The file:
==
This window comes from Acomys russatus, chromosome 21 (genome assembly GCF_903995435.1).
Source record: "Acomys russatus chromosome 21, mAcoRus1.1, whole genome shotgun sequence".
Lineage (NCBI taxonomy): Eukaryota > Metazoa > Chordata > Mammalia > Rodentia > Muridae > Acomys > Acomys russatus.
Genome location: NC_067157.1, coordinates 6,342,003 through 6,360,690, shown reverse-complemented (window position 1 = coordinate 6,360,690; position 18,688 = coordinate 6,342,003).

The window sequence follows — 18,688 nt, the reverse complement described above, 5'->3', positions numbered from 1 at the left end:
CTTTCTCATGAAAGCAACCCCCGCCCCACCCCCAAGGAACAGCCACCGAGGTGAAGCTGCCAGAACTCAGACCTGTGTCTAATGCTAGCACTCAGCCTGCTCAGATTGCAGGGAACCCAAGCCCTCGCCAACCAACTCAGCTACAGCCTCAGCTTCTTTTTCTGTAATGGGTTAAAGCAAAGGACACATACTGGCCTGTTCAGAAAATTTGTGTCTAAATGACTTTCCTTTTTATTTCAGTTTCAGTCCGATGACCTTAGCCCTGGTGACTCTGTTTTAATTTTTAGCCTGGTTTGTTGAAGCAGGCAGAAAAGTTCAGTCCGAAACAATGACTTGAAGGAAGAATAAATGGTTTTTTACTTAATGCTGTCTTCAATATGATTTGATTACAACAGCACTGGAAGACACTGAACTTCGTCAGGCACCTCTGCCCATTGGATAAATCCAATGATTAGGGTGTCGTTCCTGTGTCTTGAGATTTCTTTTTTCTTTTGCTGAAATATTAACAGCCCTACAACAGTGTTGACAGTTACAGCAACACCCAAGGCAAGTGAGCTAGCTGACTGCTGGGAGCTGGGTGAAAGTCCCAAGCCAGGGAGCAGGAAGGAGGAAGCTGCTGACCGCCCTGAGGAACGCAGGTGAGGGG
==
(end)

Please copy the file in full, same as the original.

This window comes from Acomys russatus, chromosome 21 (genome assembly GCF_903995435.1).
Source record: "Acomys russatus chromosome 21, mAcoRus1.1, whole genome shotgun sequence".
Lineage (NCBI taxonomy): Eukaryota > Metazoa > Chordata > Mammalia > Rodentia > Muridae > Acomys > Acomys russatus.
Genome location: NC_067157.1, coordinates 6,342,003 through 6,360,690, shown reverse-complemented (window position 1 = coordinate 6,360,690; position 18,688 = coordinate 6,342,003).

The window sequence follows — 18,688 nt, the reverse complement described above, 5'->3', positions numbered from 1 at the left end:
CTTTCTCATGAAAGCAACCCCCGCCCCACCCCCAAGGAACAGCCACCGAGGTGAAGCTGCCAGAACTCAGACCTGTGTCTAATGCTAGCACTCAGCCTGCTCAGATTGCAGGGAACCCAAGCCCTCGCCAACCAACTCAGCTACAGCCTCAGCTTCTTTTTCTGTAATGGGTTAAAGCAAAGGACACATACTGGCCTGTTCAGAAAATTTGTGTCTAAATGACTTTCCTTTTTATTTCAGTTTCAGTCCGATGACCTTAGCCCTGGTGACTCTGTTTTAATTTTTAGCCTGGTTTGTTGAAGCAGGCAGAAAAGTTCAGTCCGAAACAATGACTTGAAGGAAGAATAAATGGTTTTTTACTTAATGCTGTCTTCAATATGATTTGATTACAACAGCACTGGAAGACACTGAACTTCGTCAGGCACCTCTGCCCATTGGATAAATCCAATGATTAGGGTGTCGTTCCTGTGTCTTGAGATTTCTTTTTTCTTTTGCTGAAATATTAACAGCCCTACAACAGTGTTGACAGTTACAGCAACACCCAAGGCAAGTGAGCTAGCTGACTGCTGGGAGCTGGGTGAAAGTCCCAAGCCAGGGAGCAGGAAGGAGGAAGCTGCTGACCGCCCTGAGGAACGCAGGTGAGGGG